LA JOLLA - Salk Institute professor Ursula Bellugi, who pioneered the study of the biological foundation of language, has been elected a member of the National Academy of Sciences. The Academy made the announcement today during its 144th annual meeting in Washington, DC. Election to the Academy recognizes distinguished and continuing achievements in original research, and is considered one of the highest honors accorded a U.S. scientist.
Dr. Bellugi, director of the Laboratory of Cognitive Neuroscience at the Salk Institute for Biological Studies, is regarded as the founder of the neurobiology of American Sign Language, since her research revealed that there are primary linguistic systems, passed down from one generation of deaf people to the next, which have been forged into a complexly structured language with complex grammatical properties not derived from spoken languages.
Before, it had been assumed that the organizational properties of language are connected with the sounds of speech. Her work has led to the finding that the left hemisphere of the human brain has an innate predisposition for language, even for a language in which spatial and visual processing plays a central role. This predisposition of certain brain systems to process language, whether spoken or signed, is a striking demonstration of neuronal plasticity.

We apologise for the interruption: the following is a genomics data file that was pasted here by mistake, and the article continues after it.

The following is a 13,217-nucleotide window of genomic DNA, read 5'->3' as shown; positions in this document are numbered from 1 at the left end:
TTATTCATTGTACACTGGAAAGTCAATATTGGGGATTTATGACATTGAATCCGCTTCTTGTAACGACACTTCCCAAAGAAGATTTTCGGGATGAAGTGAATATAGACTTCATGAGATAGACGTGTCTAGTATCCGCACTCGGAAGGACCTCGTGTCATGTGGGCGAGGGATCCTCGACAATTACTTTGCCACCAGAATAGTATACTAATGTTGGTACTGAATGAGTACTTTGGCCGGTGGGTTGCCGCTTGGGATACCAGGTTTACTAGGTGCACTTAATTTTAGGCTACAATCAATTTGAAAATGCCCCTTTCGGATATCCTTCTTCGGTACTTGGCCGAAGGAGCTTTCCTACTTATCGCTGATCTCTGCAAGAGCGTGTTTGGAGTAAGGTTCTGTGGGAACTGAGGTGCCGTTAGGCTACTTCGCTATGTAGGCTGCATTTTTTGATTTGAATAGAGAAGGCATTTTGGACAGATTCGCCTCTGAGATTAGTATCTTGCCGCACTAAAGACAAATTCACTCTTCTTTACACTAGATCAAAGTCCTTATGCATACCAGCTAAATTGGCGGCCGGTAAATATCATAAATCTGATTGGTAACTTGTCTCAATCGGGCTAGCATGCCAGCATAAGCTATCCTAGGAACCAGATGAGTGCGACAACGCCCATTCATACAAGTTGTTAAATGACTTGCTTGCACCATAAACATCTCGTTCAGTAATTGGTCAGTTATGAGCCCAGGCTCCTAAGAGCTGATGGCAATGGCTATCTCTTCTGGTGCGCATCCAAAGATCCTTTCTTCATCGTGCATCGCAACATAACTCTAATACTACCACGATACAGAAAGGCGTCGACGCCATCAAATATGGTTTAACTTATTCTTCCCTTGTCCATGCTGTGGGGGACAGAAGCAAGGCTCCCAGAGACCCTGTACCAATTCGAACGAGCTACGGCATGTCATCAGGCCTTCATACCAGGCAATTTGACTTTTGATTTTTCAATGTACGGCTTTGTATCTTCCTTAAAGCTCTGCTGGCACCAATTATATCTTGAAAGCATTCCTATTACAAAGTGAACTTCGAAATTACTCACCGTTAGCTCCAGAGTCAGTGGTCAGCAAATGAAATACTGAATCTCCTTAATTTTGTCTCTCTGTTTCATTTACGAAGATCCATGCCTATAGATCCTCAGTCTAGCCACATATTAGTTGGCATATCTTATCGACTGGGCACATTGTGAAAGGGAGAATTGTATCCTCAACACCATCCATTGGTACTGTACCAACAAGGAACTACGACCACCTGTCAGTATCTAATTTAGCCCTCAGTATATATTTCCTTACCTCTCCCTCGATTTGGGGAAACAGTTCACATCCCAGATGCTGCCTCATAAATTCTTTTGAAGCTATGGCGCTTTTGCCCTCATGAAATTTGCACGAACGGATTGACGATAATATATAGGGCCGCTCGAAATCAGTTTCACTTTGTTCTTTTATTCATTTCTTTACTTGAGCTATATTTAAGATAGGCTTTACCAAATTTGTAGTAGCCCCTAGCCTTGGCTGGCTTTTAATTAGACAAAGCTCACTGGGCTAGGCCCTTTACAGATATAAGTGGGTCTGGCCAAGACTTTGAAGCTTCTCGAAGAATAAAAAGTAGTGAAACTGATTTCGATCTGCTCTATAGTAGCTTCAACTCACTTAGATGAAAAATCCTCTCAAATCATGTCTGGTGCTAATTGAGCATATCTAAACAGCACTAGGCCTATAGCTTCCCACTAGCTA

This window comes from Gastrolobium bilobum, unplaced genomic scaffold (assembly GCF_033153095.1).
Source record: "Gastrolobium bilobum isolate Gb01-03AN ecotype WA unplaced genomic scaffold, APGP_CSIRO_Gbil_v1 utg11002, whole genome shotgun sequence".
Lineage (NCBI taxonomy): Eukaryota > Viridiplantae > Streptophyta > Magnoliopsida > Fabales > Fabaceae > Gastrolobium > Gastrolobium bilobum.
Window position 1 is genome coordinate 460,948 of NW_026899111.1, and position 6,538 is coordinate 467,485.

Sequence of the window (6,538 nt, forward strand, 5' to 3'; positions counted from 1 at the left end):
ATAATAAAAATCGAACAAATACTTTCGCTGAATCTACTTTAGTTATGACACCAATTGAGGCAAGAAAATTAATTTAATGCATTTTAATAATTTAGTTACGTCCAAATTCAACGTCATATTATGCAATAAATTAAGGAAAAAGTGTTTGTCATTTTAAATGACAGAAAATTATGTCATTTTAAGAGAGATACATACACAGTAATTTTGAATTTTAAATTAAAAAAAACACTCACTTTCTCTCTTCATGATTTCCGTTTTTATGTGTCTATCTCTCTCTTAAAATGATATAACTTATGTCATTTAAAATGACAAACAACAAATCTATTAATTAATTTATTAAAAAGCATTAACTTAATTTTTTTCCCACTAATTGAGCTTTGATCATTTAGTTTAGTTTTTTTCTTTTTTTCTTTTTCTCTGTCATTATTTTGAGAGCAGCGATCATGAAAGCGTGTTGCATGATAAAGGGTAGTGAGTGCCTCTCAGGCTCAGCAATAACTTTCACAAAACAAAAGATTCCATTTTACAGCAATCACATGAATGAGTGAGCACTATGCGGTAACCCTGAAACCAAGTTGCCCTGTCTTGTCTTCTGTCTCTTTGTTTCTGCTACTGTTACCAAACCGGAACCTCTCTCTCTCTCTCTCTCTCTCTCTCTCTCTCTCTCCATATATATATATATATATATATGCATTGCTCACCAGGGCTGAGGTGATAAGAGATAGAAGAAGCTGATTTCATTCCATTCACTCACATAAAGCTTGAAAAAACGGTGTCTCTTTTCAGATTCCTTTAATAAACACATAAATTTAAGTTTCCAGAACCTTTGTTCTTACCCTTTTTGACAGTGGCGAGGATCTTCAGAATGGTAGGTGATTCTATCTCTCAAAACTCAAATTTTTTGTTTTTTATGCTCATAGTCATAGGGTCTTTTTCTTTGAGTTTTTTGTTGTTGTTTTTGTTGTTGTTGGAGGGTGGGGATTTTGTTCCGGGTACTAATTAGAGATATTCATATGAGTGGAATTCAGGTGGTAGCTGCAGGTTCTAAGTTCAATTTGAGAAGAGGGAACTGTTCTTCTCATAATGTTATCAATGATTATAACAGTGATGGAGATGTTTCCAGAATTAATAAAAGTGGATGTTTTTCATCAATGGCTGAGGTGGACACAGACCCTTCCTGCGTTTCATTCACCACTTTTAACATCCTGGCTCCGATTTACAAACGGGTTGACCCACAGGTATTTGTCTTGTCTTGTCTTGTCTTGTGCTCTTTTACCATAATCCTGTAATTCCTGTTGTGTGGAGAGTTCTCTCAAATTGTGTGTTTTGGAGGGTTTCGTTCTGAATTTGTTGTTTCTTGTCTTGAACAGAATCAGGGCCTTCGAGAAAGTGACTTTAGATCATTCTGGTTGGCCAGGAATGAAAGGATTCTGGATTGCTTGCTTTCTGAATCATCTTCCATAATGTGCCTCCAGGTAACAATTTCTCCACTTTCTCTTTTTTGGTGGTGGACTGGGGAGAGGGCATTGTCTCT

During her whole career, Bellugi has been seeking new avenues for understanding the ties between molecular genetics, the brain and cognition. So she reached out across disciplines and assembled a team of experts under the umbrella of a Program Project from the National Institutes of Child Health and Human Development, one of the first of its kind, to help her trace the influence of individual genes on the development and function of the brain. Led by Bellugi, the researchers are looking to Williams syndrome to provide clues to some of the mysteries of the genetic basis of behavior.
This puzzling genetically based disorder
Contact: Gina Kirchweger